Dragon Boat Festival is a traditional Chinese holiday which occurs on the fifth day of the fifth month of the Chinese calendar.
The English language name for the holiday is Dragon Boat Festival, used as the official English translation of the holiday by the People's Republic of China. It is also referred to in some English sources as Double Fifth Festival which alludes to the date as in the original Chinese name.
The story best known in modern China holds that the festival commemorates the death of the poet and minister Qu Yuan (c. 340–278 BC) of the ancient state of Chu during the Warring States period of the Zhou dynasty. A cadet member of the Chu royal house, Qu served in high offices. However, when the emperor decided to ally with the increasingly powerful state of Qin, Qu was banished for opposing the alliance and even accused of treason. During his exile, Qu Yuan wrote a great deal of poetry. Twenty-eight years later, Qin captured Ying, the Chu capital. In despair, Qu Yuan committed suicide by drowning himself in the Miluo River.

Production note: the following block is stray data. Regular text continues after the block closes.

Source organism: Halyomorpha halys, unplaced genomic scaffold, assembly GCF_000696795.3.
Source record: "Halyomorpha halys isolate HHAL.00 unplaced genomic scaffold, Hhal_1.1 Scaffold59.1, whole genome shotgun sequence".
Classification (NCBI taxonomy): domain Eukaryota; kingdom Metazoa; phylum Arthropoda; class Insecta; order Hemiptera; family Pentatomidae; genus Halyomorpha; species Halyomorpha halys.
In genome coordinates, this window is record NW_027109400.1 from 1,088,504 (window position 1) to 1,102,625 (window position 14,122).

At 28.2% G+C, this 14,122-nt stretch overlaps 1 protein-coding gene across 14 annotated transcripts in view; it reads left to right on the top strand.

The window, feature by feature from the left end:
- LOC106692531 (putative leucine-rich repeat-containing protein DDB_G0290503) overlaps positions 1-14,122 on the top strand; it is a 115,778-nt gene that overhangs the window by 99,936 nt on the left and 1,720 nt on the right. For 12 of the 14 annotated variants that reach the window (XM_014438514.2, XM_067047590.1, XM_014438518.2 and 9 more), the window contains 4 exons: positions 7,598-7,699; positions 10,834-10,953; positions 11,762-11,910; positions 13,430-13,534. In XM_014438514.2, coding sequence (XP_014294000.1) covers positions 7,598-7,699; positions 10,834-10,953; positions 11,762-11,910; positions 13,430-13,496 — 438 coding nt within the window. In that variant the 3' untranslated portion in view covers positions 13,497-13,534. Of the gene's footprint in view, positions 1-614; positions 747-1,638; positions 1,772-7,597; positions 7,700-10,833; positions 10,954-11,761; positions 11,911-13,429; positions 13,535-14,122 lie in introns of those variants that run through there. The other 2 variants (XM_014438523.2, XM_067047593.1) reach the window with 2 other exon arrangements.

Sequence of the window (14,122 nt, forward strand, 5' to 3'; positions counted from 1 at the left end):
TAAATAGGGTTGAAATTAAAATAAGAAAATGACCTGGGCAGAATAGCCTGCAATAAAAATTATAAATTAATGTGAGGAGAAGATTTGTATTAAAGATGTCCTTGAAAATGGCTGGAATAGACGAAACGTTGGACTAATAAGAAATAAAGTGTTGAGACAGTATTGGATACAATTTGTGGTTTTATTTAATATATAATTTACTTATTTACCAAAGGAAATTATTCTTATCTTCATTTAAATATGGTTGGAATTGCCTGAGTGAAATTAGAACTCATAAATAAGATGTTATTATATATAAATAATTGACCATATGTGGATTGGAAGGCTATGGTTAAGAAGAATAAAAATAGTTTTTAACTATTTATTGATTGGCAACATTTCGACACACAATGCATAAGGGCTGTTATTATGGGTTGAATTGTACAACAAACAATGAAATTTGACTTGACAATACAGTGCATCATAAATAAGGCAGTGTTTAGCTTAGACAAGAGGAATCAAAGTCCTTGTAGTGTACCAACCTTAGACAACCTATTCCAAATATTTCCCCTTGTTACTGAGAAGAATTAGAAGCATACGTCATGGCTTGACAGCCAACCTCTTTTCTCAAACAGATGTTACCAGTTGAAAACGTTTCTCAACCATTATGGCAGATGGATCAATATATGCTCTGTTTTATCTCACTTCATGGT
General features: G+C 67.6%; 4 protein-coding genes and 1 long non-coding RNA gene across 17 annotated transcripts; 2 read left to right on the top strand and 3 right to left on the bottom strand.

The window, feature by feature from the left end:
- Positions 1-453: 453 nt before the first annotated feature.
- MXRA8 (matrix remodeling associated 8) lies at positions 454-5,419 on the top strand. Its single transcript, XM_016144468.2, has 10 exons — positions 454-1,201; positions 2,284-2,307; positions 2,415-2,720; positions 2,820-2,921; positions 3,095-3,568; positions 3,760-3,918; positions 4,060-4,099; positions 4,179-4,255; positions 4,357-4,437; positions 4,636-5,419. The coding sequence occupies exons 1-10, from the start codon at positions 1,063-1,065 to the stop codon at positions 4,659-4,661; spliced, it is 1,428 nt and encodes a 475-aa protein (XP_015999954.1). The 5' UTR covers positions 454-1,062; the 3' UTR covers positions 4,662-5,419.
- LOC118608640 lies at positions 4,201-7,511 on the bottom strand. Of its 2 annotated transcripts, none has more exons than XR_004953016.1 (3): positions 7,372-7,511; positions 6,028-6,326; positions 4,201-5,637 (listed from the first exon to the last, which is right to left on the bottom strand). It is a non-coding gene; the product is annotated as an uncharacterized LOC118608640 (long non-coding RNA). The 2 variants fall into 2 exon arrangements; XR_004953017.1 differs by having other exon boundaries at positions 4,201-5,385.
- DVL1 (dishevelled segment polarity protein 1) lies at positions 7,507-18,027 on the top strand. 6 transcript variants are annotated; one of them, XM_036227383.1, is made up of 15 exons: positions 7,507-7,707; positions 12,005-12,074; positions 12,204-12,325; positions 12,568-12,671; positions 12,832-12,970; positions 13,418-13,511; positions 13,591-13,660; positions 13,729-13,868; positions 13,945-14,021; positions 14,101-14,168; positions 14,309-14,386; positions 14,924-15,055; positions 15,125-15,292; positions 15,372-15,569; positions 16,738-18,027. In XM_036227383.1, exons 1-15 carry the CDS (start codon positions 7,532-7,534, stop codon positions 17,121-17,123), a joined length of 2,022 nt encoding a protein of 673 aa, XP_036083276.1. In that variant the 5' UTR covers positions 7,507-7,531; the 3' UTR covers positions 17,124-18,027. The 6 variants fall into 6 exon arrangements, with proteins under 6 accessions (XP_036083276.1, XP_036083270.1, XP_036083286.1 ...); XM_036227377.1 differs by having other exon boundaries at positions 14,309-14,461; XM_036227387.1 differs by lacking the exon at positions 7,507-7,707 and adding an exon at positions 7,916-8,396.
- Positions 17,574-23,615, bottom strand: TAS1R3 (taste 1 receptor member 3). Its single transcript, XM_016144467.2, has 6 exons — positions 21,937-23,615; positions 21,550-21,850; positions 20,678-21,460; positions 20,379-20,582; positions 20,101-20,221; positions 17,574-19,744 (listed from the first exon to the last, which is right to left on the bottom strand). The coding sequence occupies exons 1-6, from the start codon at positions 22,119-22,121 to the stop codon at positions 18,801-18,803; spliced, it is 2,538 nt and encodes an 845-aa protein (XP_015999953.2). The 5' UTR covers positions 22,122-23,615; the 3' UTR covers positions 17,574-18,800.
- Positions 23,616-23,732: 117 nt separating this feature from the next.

It is said that the local people, who admired him, raced out in their boats to save him, or at least retrieve his body. This is said to have been the origin of dragon boat races. When his body could not be found, they dropped balls of sticky rice into the river so that the fish would eat them instead of Qu Yuan's body. This is said to be the origin of zongzi.
During World War II, Qu Yuan began to be treated in a nationalist way as "China's first patriotic poet". The view of Qu's social idealism and unbending patriotism became canonical under the People's Republic of China after 1949 Communist victory in the Chinese Civil War.
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